- Disruption of normal sleeping patterns — usually insomnia, but sometimes hypersomnia (excessive sleeping) or changes in sleep cycles.
- A weakened immune system, which can manifest in interesting ways, such as taking longer to heal than normal.
Depression can be exacerbated by actual bad things happening to someone. One way to think of depression is as an inability to cope with other pain or trauma. But this just reinforces the importance of a person's family and friends being as supportive as possible, because dismissing these feelings as the result of something external to the sufferer will again reinforce that person's feelings of worthlessness. Financial loss is actually a particularly nasty exacerbator, as not only is it bad in and of itself, but it also often leaves a sufferer unable to afford treatment for their depression.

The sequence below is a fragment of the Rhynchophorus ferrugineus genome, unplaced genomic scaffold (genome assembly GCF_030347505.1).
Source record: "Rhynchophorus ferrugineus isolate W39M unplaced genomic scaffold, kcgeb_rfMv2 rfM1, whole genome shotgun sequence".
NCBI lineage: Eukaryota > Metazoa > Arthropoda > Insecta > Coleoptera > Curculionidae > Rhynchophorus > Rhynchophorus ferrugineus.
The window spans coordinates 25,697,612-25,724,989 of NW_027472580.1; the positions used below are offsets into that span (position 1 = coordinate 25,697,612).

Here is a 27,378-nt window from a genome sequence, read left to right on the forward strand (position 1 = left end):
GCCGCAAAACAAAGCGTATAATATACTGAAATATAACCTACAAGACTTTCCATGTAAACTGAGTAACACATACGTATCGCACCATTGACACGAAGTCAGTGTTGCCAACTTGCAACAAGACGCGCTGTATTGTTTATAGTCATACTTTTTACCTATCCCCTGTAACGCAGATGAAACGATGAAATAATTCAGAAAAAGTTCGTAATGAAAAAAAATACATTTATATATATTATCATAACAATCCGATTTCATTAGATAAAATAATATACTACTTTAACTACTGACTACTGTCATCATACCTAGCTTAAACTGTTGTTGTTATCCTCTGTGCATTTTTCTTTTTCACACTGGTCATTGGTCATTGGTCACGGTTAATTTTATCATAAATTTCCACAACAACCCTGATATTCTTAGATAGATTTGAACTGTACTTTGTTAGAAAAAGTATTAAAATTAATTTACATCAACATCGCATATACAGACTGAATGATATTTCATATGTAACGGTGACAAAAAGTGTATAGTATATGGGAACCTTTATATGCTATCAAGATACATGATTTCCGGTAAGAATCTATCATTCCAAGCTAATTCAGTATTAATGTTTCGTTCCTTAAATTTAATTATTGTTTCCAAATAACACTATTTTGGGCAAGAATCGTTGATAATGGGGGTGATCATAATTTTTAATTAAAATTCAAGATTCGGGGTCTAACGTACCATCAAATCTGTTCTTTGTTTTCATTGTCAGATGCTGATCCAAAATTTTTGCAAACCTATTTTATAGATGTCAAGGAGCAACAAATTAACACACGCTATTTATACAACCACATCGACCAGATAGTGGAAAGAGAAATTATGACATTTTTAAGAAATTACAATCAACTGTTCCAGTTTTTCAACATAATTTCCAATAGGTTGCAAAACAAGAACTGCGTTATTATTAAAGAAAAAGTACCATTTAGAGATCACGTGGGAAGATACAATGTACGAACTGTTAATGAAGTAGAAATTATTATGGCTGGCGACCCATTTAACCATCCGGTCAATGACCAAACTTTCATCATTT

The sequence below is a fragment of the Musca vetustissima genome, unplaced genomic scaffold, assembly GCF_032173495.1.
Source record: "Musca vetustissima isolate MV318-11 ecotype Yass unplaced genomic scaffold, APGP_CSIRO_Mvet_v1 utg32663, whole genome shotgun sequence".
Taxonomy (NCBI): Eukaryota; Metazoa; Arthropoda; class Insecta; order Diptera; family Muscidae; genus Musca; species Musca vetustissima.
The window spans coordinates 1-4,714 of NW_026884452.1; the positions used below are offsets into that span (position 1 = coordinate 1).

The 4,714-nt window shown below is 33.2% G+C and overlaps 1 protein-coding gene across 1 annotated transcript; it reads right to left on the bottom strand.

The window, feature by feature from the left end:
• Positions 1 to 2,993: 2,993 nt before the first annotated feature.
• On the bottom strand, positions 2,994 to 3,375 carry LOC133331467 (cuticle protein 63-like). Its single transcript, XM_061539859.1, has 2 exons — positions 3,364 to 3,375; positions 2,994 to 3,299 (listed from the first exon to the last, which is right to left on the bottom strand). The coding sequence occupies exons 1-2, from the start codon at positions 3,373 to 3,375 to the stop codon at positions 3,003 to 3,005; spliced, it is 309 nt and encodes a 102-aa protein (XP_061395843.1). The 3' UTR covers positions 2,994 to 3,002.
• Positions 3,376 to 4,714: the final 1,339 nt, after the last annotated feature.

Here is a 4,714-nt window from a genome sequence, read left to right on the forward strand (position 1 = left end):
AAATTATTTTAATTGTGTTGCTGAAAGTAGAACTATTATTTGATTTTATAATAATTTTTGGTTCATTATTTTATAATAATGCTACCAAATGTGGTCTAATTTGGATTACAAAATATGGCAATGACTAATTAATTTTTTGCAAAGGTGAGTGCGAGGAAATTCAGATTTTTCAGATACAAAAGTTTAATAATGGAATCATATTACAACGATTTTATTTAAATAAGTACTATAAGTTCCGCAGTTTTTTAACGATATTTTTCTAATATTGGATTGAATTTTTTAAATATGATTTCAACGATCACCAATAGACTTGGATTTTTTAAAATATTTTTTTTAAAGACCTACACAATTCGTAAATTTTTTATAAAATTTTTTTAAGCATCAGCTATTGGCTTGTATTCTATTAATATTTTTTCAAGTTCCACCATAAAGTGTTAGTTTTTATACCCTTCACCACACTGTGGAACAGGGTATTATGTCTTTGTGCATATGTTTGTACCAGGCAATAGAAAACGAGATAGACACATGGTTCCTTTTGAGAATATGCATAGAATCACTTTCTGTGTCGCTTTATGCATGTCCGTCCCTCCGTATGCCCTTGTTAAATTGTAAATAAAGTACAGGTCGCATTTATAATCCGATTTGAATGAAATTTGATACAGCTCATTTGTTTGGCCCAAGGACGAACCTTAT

It's tempting to solve the problem with medication. Drugs are actually pretty good at treating depression, as they can correct the chemical imbalances in the brain that can lead to depression, but they're never a solution in and of themselves. A balanced treatment of depression involves therapy first, and medication second. Even without the physical recovery of a suicide attempt, getting over depression can take anywhere from months to several years.
While depression is the most common cause of suicidal thoughts, there are several other mental illnesses that can lead to suicide:
- Anorexia nervosa, which may not be the most common cause of suicide, but is the mental illness most likely to lead to suicide if you have it. Most anorexics suffer from extreme perfectionism and can be driven to suicide out of failure to meet their unreasonably high standards.